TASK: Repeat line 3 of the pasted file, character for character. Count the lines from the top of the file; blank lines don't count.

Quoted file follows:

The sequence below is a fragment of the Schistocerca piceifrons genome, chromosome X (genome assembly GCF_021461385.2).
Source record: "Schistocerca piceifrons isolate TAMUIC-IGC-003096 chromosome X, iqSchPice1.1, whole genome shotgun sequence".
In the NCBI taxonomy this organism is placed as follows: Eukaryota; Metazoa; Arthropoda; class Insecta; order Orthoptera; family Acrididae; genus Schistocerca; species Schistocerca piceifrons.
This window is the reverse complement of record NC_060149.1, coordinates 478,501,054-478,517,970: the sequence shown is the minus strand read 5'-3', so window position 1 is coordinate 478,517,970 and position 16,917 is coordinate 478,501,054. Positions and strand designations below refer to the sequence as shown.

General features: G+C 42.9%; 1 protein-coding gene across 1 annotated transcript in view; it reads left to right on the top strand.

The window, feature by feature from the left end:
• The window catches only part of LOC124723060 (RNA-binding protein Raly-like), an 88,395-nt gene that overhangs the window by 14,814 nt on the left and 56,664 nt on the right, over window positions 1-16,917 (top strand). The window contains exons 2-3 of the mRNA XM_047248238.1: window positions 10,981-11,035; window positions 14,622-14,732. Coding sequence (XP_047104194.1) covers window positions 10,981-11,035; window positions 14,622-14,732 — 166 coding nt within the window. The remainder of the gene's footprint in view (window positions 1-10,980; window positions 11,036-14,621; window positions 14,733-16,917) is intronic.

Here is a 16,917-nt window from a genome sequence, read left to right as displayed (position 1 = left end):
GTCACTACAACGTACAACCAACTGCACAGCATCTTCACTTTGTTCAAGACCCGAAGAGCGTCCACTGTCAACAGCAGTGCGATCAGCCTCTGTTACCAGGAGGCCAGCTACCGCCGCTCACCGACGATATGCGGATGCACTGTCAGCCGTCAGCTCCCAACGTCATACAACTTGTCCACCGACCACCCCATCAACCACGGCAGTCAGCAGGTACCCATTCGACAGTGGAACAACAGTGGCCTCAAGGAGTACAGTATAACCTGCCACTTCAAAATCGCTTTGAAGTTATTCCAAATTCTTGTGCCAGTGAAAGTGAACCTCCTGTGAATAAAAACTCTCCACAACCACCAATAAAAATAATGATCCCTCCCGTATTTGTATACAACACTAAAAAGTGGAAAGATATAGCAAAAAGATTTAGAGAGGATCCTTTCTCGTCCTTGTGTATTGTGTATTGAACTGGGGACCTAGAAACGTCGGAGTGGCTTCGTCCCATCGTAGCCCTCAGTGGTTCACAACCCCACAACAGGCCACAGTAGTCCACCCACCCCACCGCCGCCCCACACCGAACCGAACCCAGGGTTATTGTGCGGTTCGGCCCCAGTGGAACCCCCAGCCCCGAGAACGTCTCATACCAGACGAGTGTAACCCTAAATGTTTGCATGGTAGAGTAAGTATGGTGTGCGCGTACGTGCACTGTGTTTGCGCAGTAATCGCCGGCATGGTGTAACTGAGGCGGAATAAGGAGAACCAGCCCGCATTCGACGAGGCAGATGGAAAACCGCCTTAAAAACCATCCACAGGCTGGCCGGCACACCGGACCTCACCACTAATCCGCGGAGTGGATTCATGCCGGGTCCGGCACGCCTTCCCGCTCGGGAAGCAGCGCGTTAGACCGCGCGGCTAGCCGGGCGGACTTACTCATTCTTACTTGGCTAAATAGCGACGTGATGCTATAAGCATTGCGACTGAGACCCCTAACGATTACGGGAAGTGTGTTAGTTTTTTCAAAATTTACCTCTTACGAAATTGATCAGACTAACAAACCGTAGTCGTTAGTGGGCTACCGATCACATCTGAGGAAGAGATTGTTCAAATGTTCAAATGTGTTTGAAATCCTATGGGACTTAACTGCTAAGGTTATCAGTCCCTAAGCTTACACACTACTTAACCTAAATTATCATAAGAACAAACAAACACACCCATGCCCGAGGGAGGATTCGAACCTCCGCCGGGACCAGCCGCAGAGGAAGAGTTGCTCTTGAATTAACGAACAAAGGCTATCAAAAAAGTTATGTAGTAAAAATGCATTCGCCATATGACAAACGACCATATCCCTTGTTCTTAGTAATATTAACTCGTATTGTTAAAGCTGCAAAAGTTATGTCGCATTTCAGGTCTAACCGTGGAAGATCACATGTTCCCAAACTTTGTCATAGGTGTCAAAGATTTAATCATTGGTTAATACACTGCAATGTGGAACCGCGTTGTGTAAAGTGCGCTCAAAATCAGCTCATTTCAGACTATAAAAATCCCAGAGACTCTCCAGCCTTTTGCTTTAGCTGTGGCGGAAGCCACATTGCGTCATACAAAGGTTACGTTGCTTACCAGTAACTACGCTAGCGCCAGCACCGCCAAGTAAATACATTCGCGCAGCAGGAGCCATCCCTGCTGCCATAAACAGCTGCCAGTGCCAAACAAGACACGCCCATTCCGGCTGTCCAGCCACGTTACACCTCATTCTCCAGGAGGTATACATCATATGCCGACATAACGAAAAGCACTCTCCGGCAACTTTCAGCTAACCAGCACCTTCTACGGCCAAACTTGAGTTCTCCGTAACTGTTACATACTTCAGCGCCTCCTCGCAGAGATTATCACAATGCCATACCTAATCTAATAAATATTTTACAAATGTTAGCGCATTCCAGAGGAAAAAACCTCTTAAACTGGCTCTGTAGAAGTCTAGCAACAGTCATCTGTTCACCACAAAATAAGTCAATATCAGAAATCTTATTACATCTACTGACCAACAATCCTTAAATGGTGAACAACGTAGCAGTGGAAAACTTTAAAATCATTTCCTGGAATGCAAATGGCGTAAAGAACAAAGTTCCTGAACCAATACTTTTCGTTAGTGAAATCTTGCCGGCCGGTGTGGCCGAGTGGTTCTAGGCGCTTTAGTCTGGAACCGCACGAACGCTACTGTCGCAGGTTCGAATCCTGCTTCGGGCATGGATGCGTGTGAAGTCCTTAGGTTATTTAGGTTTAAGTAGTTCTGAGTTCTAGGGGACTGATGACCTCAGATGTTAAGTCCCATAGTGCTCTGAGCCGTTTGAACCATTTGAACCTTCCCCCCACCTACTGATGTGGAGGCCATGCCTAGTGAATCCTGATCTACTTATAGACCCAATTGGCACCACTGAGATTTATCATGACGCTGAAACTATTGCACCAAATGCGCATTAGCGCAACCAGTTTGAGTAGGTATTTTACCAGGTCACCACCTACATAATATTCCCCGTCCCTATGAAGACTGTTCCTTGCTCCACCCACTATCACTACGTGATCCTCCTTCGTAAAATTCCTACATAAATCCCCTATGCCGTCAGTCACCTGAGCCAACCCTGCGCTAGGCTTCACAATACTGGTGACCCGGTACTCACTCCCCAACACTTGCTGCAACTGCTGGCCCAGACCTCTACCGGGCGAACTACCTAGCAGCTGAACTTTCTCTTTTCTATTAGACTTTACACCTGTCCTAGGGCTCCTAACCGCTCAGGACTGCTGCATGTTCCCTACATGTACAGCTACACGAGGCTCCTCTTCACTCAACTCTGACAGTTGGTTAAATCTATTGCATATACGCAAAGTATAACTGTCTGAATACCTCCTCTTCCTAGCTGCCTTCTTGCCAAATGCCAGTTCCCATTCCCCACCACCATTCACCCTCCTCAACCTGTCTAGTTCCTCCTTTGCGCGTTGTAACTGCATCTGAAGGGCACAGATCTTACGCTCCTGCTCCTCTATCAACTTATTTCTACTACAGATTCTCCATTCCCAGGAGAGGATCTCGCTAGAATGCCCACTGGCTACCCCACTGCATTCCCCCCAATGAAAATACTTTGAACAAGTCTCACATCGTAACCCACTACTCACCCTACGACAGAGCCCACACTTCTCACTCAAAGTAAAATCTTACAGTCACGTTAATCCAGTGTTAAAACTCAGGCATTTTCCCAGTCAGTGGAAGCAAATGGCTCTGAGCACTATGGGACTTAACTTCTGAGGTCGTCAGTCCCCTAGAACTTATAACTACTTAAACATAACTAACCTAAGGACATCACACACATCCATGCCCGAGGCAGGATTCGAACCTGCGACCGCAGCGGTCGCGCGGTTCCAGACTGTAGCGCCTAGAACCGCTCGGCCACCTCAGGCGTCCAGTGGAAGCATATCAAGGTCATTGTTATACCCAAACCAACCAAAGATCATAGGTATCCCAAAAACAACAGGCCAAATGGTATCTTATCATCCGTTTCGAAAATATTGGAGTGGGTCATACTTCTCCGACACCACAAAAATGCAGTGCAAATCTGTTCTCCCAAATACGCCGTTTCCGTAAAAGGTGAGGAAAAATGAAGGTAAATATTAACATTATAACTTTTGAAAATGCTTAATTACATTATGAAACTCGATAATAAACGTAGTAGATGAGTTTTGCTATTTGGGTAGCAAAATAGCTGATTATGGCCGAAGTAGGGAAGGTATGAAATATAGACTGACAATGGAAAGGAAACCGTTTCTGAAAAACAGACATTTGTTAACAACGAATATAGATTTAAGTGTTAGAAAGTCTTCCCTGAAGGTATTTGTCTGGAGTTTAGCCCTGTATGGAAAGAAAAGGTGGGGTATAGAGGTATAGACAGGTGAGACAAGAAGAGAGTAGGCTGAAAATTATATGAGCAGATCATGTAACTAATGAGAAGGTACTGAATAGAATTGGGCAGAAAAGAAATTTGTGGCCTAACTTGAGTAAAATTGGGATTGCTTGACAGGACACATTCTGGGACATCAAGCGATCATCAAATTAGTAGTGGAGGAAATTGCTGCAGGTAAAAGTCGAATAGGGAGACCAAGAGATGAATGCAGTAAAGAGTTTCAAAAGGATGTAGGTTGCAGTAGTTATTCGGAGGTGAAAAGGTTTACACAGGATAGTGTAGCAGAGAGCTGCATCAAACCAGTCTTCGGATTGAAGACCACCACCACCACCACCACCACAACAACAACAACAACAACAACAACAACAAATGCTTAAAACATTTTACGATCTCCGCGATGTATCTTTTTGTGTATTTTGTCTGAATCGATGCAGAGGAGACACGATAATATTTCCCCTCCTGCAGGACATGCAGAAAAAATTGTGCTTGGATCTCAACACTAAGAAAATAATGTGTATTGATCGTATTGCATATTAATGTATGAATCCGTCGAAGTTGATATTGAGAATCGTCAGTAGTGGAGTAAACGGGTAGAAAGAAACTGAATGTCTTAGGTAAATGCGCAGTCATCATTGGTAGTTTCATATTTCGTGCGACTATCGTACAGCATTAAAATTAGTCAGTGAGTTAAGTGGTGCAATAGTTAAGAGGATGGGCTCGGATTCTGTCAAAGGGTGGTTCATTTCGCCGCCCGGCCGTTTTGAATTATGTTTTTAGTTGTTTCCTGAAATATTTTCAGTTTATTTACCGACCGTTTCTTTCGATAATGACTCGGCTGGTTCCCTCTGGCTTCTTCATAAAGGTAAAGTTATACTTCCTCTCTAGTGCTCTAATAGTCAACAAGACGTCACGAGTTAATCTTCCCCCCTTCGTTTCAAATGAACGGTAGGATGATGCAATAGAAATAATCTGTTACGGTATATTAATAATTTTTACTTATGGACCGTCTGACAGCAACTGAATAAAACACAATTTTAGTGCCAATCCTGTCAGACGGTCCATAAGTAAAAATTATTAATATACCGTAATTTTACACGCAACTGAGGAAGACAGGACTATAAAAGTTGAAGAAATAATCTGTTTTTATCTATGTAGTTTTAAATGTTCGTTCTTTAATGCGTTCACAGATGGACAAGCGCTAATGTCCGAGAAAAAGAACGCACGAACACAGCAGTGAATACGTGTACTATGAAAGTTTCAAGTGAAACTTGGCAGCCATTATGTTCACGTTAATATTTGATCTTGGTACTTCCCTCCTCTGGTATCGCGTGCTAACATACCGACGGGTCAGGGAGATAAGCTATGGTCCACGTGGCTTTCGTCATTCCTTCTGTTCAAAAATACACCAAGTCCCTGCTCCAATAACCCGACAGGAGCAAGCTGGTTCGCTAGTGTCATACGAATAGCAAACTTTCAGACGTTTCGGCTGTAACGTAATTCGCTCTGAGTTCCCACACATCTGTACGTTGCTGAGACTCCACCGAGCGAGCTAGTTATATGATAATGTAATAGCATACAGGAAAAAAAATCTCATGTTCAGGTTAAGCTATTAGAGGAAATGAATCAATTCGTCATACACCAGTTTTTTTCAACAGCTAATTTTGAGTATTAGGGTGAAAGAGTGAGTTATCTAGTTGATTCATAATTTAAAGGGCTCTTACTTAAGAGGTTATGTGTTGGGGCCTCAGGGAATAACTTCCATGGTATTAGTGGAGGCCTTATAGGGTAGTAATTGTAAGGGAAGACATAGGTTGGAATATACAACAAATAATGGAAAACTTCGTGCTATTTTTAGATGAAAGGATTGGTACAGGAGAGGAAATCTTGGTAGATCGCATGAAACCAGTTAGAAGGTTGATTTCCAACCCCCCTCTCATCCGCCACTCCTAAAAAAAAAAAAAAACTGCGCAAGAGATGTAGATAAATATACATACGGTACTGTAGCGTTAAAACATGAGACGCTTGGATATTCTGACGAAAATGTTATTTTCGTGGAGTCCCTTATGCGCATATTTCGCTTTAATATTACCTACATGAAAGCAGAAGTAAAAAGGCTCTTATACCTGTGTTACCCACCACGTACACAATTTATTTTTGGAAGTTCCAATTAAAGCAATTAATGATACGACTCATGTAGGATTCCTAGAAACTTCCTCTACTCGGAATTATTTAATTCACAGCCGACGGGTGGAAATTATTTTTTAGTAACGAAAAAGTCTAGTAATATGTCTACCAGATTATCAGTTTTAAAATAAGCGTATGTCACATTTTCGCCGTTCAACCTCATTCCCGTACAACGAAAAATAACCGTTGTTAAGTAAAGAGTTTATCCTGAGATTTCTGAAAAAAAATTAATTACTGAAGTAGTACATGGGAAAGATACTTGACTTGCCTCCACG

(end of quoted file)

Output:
In the NCBI taxonomy this organism is placed as follows: Eukaryota; Metazoa; Arthropoda; class Insecta; order Orthoptera; family Acrididae; genus Schistocerca; species Schistocerca piceifrons.